Something different: cold soup recipes to fuel writing in hot weather :-)

Today I thought I’d do something really different and share a couple of recipes for cold soup which I’ve been making quite a bit in the recent heatwave we’ve been having and which have helped to fuel my writing!  They’re made quickly using the pressure cooker(thus not heating up the house too much) and they are so refreshing, nutritious and delicious well-chilled, either for a main for lunch or for a dinner entree.

The first one is of course gazpacho, probably my favourite cold soup and one my mother used to make to perfection. This is my version, super quick and easy, with a Basque touch to it in honour of my ancestry, and which never seems to fail 🙂 Make it the day before to eat the following day.

Ingredients for 2 or 4(if for 2, it gives two helpings; if for 4, 1 helping each): Three largeish ripe tomatoes or seven small ones; 1 good-sized capiscum, either green or red(the green one adds a subtle kick, the red a mild sweetness); 1 large cucumber or 2 smaller ones; 5 garlic cloves; one medium sized onion; handful basil, parsley, and garlic chives(or other mix of herbs as you like–though not rosemary as overwhelms other things too much); olive oil; salt, pepper, one and a half tablespoons vinegar, one tablespoon brown sugar, teaspoon piment d’Espelette(beautiful fruity and slightly spicy Basque pepper powder which you can get from specialist online stores like The Essential Ingredient–if unavailable you can use paprika instead, with a tiny bit of chilli added); and finally, tomato juice.

Chop all ingredients. In pressure cooker, heat some olive oil. Add all the ingredients except the tomato juice, stir for about a minute or so. Add the tomato juice so that it covers everything(but no more than that) and close the pressure cooker. Cook for 15 minutes at full pressure, then let cool till you can open the cooker(or run cold water over it to hasten the process). Then either blend the contents of the cooker, or crush with a potato masher and put through a sieve, crushing well to get every last bit of goodness out! Let cool, then put in fridge overnight.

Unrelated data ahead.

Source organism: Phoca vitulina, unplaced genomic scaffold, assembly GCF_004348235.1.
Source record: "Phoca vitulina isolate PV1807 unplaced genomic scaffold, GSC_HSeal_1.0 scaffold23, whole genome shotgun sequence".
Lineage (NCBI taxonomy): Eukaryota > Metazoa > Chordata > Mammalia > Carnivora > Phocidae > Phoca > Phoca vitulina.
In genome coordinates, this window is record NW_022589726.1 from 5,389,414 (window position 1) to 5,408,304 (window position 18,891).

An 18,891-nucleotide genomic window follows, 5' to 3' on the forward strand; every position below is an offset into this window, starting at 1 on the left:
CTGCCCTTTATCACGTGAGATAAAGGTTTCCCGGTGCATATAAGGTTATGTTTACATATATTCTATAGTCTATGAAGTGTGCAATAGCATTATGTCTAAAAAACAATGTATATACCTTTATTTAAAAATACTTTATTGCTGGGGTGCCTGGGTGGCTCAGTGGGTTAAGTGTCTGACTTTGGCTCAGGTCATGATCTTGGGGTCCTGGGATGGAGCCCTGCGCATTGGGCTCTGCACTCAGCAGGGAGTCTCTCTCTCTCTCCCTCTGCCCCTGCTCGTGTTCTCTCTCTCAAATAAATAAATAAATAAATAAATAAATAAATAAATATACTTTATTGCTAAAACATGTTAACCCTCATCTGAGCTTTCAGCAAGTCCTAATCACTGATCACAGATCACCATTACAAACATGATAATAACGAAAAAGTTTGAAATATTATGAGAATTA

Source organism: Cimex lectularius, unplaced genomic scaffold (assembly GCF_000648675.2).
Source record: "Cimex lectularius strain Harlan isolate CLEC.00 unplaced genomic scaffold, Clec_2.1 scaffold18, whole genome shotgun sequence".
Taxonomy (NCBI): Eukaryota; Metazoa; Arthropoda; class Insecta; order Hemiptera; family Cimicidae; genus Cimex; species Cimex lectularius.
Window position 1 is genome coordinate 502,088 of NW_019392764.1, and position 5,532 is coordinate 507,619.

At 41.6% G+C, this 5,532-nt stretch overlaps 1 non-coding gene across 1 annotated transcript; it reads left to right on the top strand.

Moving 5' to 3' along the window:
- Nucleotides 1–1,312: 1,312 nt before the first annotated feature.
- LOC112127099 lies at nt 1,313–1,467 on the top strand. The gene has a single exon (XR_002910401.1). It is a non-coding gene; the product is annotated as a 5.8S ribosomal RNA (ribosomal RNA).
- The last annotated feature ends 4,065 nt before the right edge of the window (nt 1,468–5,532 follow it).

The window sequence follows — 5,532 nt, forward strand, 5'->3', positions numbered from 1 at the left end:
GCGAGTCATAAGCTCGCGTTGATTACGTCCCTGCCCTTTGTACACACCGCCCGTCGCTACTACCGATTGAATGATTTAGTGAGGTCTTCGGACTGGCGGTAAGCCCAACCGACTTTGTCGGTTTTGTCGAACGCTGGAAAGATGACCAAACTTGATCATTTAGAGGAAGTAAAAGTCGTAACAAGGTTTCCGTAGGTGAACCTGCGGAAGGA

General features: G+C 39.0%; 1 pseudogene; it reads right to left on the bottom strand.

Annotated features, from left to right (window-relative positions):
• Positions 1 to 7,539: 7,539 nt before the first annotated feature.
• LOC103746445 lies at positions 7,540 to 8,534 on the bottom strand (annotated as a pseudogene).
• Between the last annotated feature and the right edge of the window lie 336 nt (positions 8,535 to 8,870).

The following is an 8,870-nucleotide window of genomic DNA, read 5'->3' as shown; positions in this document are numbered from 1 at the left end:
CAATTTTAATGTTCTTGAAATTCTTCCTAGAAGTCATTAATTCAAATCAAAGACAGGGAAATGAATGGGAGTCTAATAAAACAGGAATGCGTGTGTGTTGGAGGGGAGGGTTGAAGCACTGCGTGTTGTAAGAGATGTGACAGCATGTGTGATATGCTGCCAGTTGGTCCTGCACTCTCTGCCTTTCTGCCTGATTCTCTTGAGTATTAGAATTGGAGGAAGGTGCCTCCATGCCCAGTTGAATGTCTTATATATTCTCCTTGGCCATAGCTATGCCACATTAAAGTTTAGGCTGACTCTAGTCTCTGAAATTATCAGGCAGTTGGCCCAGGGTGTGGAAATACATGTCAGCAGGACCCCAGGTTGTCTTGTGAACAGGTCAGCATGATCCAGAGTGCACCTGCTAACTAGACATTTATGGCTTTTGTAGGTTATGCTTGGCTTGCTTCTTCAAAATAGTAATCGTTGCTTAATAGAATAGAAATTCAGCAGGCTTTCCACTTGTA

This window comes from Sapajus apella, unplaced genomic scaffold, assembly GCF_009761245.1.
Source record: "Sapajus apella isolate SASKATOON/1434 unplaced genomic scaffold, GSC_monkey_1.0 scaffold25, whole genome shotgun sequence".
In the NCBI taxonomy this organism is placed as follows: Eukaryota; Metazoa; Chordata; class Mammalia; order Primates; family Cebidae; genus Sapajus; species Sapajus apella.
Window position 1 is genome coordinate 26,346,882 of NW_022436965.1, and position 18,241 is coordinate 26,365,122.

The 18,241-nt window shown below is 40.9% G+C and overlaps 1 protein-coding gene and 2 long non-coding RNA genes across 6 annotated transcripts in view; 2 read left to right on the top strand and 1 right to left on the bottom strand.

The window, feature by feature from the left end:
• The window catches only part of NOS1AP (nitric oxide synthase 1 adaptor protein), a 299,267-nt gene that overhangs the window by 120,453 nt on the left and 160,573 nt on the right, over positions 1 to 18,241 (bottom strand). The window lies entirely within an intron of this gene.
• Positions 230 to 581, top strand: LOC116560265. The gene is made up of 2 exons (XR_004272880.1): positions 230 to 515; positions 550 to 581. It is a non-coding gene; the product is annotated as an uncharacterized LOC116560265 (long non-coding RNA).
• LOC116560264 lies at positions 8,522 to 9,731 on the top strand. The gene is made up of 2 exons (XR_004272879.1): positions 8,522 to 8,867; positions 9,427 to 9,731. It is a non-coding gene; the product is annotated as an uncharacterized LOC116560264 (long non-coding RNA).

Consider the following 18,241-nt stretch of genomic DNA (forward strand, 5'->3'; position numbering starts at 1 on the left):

Serve decorated with chopped basil and/or slices of cucumber.

In contrast to the deep red of gazpacho, the second cold soup recipe I want to share is for a green soup. This versatile soup can have many variations, depending on the ingredients, and you can experiment as you wish. Here are a couple of variations I’ve tried.

Version 1:  Ingredients: 1 large cucumber, 1 large potato, garlic, onions, handful herbs-I used mint, thyme and tarragon—salt, pepper, stock(vegetable or chicken, depending on your preference), butter or sunflower oil.

Chop all ingredients. Heat butter/oil in pressure cooker, add all ingredients except stock, stir. After a couple of minutes, add stock. Close up pressure cooker, cook for 15 mins, and then do the same as for gazpacho, including leaving in fridge overnight. Serve with a dab of sour cream and chopped mint.

Version 2: Ingredients: 1 large cucumber, 3 or 4 zucchini (green or yellow), 1 stick cucumber, salt, pepper, garlic, onions, chopped herbs(a mix of of three or four leaves of sorrel, plus some thyme, is good, or your preferred mix), stock, butter or sunflower oil.

To prepare and cook, proceed exactly as for the other soups!

Bon appétit–and happy writing!

 

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New site for my writing and publishing presentations